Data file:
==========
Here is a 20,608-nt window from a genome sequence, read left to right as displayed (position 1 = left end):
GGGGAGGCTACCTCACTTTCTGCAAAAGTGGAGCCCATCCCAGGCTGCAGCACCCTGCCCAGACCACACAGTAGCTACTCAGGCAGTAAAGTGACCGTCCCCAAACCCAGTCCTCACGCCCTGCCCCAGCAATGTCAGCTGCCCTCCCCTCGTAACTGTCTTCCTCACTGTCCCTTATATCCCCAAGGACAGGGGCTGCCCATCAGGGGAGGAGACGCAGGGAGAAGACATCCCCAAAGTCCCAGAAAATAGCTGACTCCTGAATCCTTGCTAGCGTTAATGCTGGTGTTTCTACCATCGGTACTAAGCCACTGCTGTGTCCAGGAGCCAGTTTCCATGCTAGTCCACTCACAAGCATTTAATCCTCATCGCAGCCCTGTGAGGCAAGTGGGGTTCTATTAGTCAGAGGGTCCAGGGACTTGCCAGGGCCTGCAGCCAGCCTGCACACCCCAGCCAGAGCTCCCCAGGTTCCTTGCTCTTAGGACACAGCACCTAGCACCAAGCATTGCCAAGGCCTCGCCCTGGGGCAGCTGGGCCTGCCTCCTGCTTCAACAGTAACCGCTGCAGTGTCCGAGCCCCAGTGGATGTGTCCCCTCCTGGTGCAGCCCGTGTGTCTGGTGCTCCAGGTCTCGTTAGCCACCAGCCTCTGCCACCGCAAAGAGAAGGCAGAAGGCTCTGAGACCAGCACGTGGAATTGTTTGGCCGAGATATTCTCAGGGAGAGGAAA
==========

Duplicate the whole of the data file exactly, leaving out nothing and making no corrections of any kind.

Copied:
Here is a 20,608-nt window from a genome sequence, read left to right as displayed (position 1 = left end):
GGGGAGGCTACCTCACTTTCTGCAAAAGTGGAGCCCATCCCAGGCTGCAGCACCCTGCCCAGACCACACAGTAGCTACTCAGGCAGTAAAGTGACCGTCCCCAAACCCAGTCCTCACGCCCTGCCCCAGCAATGTCAGCTGCCCTCCCCTCGTAACTGTCTTCCTCACTGTCCCTTATATCCCCAAGGACAGGGGCTGCCCATCAGGGGAGGAGACGCAGGGAGAAGACATCCCCAAAGTCCCAGAAAATAGCTGACTCCTGAATCCTTGCTAGCGTTAATGCTGGTGTTTCTACCATCGGTACTAAGCCACTGCTGTGTCCAGGAGCCAGTTTCCATGCTAGTCCACTCACAAGCATTTAATCCTCATCGCAGCCCTGTGAGGCAAGTGGGGTTCTATTAGTCAGAGGGTCCAGGGACTTGCCAGGGCCTGCAGCCAGCCTGCACACCCCAGCCAGAGCTCCCCAGGTTCCTTGCTCTTAGGACACAGCACCTAGCACCAAGCATTGCCAAGGCCTCGCCCTGGGGCAGCTGGGCCTGCCTCCTGCTTCAACAGTAACCGCTGCAGTGTCCGAGCCCCAGTGGATGTGTCCCCTCCTGGTGCAGCCCGTGTGTCTGGTGCTCCAGGTCTCGTTAGCCACCAGCCTCTGCCACCGCAAAGAGAAGGCAGAAGGCTCTGAGACCAGCACGTGGAATTGTTTGGCCGAGATATTCTCAGGGAGAGGAAA